Acute poisoning with the neonicotinoid insecticide imidacloprid in N-methyl pyrrolidone

I. Wen Wu, Ja Liang Lin*, En Tsung Cheng

*Corresponding author for this work

Research output: Contribution to journalJournal Article peer-review

81 Scopus citations


Background: Imidacloprid [1-(6-chloro-3-pyridylmethyl)-N-nitroimidazolidin-2-ylideneamine, CAS 138261-41-3] belongs to a relatively new class of insecticidal chemistry, the chloronicotinyl neonicotinoid compounds. Animal studies indicate relatively low toxicity to mammals because they have resistant nicotinic receptor subtypes compared to insects, as well as protection of the central nervous system by the blood brain barrier. Despite wide usage, human exposure experience resulting in toxicity is quite limited. Case Report: Here, we report a case of acute ingestion of an insecticide formulation containing 9.7% imidacloprid, <2% surfactant, and the balance as solvent, N-methyl pyrrolidone. Clinical manifestation included drowsiness, disorientation, dizziness, oral and gastroesophageal erosions, hemorrhagic gastritis, productive cough, fever, leukocytosis, and hyperglycemia. The patient recovered without complication with supportive treatment and was discharged 4 days after ingestion. Follow-up barium upper gastrointestinal examination I month later was normal. Because moderate to high dose imidacloprid in animals causes central nervous system activation similar to nicotine, including tremors, impaired pupillary function, and hypothermia, it is unclear whether imidacloprid had a causal role in the patient's initial drowsiness and dizziness. It is more likely that the formulation ingredients, particularly N-methyl pyrrolidone, caused most of the clinical symptoms including minor central nervous system depression, gastrointestinal irritation, and hyperglycemia.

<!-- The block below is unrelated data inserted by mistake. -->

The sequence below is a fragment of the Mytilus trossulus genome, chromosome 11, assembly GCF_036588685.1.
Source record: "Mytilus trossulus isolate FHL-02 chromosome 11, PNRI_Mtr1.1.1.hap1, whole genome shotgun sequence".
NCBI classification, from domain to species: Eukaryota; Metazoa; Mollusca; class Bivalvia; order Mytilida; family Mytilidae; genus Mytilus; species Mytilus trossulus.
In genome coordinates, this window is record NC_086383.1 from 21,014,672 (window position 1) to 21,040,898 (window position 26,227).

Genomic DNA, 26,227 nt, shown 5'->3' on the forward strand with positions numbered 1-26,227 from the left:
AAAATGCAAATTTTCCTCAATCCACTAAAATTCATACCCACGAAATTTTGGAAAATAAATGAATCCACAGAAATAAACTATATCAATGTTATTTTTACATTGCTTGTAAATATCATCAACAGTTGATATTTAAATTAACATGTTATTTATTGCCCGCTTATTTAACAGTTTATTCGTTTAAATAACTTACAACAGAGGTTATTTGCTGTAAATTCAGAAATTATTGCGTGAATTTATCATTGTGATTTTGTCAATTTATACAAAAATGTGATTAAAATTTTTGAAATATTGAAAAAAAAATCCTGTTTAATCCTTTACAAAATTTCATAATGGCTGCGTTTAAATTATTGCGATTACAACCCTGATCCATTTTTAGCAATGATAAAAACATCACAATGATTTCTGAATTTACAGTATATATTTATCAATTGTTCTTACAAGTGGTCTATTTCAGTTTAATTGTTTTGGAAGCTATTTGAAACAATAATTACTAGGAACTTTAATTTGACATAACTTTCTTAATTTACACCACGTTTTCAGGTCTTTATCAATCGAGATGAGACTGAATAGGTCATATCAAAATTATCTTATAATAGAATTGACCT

Original languageEnglish
Pages (from-to)617-621
Number of pages5
JournalJournal of Toxicology - Clinical Toxicology
Issue number6
StatePublished - 2001
Externally publishedYes


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